The cable network contains a large number of cables whose tension varies with time during deployment. Many scholars have studied the deployment process of the cable network [44,45,46,47,48]. Greco et al. [49] modeled cable segments using catenary elements. Nie et al. [50] used a springdamper element to establish the cable network model. Ambrosio et al. [51] studied the optimal deployment of a radar antenna using the finite element method. He et al. [20] proposed a general deployment analysis method for soft cable networks, ranging from slacked to tensioned. However, these studies used numerical solution algorithms based on time discretization, and the timevarying tensions of the boundary cables during deployment were not derived.
Researchers have also studied the coupling effects between cable networks and trusses [52,53,54,55,56]. Zhang et al. [57] established a mapping relationship among the antenna structure, deployment trajectory, and control system. Lu et al. [58] modeled the cable wheel system of an antenna by considering the longdistance force transmission. Jiang et al. [59] established a dynamic model of a ringtruss antenna using an absolute nodal coordinate formulation. Nie et al. [60] established a truss deployment model using the Lagrange equation. Although the above studies realized the integrated calculation of the truss and cable network by numerical algorithm, an analytical method capturing the cabletruss coupling effects and applied to various cabletruss antennas has not been well studied.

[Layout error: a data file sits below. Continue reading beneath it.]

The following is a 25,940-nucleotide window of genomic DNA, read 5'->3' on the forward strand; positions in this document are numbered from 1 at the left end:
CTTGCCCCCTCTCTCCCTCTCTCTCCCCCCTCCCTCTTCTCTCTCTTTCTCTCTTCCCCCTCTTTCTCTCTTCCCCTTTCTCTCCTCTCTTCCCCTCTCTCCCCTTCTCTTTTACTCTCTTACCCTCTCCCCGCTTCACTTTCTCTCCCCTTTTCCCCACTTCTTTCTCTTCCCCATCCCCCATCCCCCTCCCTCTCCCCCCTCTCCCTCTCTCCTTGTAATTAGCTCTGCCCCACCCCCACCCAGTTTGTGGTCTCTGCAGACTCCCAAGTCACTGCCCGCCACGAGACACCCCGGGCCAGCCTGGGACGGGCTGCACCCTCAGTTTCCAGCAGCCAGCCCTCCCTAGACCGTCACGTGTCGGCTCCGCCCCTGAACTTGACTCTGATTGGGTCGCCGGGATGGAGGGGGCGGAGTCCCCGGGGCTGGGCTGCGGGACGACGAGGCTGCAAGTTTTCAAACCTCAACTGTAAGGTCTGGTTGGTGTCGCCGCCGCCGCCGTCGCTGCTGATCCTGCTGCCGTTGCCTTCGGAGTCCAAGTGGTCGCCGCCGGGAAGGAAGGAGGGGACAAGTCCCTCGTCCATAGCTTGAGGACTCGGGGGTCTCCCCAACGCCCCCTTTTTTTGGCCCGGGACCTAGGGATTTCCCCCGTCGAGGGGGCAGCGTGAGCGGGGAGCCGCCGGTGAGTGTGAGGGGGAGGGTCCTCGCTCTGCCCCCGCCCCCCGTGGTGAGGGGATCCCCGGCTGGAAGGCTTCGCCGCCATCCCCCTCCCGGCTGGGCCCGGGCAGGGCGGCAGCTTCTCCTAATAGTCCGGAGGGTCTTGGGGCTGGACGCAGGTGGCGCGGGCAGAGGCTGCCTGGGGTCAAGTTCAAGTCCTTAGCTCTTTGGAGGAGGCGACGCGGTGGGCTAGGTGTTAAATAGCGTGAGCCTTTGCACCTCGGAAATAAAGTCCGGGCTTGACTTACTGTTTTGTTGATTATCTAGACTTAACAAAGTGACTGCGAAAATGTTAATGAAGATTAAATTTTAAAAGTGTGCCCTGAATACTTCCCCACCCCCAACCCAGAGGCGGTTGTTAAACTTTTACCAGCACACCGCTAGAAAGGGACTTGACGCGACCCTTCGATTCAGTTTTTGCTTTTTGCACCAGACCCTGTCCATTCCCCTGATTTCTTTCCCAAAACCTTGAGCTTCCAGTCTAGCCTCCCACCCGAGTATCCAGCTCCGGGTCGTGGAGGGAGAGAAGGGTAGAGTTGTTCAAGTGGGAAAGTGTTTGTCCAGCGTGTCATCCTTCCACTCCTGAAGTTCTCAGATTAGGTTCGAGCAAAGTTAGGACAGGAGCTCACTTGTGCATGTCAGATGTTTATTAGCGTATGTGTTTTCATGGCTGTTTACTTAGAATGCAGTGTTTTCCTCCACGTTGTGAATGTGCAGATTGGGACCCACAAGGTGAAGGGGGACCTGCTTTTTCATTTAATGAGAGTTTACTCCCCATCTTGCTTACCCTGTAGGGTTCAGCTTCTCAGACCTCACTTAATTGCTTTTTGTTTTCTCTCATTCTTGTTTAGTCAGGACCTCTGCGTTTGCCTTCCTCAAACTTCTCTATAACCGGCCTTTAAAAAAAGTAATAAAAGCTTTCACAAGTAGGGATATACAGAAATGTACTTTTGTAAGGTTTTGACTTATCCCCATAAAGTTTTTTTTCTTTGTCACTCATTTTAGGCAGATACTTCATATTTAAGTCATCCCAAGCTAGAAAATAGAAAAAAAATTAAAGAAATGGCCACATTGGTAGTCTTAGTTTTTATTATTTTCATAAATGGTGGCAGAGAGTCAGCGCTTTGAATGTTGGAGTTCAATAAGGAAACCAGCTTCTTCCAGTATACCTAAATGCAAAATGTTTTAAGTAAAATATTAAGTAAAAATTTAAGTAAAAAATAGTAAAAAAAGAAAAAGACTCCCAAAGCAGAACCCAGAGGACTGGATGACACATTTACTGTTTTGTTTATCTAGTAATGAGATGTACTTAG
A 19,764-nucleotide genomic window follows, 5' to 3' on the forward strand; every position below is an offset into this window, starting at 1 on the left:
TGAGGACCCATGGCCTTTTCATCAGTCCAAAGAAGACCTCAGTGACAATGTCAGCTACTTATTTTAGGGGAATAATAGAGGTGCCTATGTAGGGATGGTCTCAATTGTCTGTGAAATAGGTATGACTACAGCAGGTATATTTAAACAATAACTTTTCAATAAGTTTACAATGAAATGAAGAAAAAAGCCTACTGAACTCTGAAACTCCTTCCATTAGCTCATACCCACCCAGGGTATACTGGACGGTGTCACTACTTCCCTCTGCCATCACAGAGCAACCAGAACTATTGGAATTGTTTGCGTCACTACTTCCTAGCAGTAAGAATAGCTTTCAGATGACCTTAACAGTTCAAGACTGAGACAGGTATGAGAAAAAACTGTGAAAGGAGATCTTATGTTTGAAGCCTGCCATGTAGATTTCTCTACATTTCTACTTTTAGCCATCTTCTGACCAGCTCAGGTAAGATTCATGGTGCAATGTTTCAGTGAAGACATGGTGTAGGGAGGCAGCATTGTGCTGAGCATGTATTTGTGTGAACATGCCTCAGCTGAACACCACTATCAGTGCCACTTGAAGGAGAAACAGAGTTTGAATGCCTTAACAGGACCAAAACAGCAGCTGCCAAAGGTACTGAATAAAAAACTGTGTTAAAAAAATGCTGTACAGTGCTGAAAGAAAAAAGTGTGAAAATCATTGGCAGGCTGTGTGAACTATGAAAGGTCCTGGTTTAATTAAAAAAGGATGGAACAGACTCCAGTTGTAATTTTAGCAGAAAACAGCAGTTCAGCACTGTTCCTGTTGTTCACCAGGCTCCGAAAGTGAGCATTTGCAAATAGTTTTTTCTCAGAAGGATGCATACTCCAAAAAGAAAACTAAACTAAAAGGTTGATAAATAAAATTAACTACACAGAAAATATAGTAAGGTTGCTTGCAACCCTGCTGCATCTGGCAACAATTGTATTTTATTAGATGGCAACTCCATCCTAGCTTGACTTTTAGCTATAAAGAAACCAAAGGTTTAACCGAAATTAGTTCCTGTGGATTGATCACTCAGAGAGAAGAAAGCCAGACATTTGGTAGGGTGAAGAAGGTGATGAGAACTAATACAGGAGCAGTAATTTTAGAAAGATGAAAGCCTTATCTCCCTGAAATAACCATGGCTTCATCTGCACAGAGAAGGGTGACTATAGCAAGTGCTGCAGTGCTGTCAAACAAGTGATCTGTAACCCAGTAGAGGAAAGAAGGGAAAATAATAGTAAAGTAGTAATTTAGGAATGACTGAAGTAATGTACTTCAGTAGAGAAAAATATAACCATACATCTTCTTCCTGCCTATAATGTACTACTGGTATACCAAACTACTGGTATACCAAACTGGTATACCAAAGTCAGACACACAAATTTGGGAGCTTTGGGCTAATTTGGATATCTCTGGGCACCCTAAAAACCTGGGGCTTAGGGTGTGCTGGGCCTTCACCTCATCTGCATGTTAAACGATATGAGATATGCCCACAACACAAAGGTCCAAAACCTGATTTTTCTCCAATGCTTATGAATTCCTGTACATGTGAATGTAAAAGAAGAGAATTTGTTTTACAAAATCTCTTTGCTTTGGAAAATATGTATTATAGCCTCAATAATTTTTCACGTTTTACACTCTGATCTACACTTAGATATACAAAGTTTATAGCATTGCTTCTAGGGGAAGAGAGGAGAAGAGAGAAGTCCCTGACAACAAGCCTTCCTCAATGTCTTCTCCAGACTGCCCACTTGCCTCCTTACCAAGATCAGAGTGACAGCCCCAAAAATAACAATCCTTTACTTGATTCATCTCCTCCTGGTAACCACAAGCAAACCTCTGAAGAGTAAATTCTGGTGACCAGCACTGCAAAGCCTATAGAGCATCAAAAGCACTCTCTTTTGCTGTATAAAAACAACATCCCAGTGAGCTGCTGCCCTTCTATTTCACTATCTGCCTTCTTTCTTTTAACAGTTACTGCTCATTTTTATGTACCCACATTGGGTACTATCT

Many scholars have extensively researched antenna deployable mechanism designs, deployment kinematics, and dynamic analyses. Meng et al. [61] proposed a deployable truss configuration with good dynamic performance. Wu et al. [62] derived the governing equations for the deployment motion and boundary conditions. Wang et al. [63] designed a deployment experiment to investigate the antenna deployment process. Liu et al. [64] developed a novel equivalent dynamic model for vibration analysis. However, the existing research focuses on the dynamic analysis of the deployment process. There are no driving modes and parameter design approaches aimed at dynamic performance.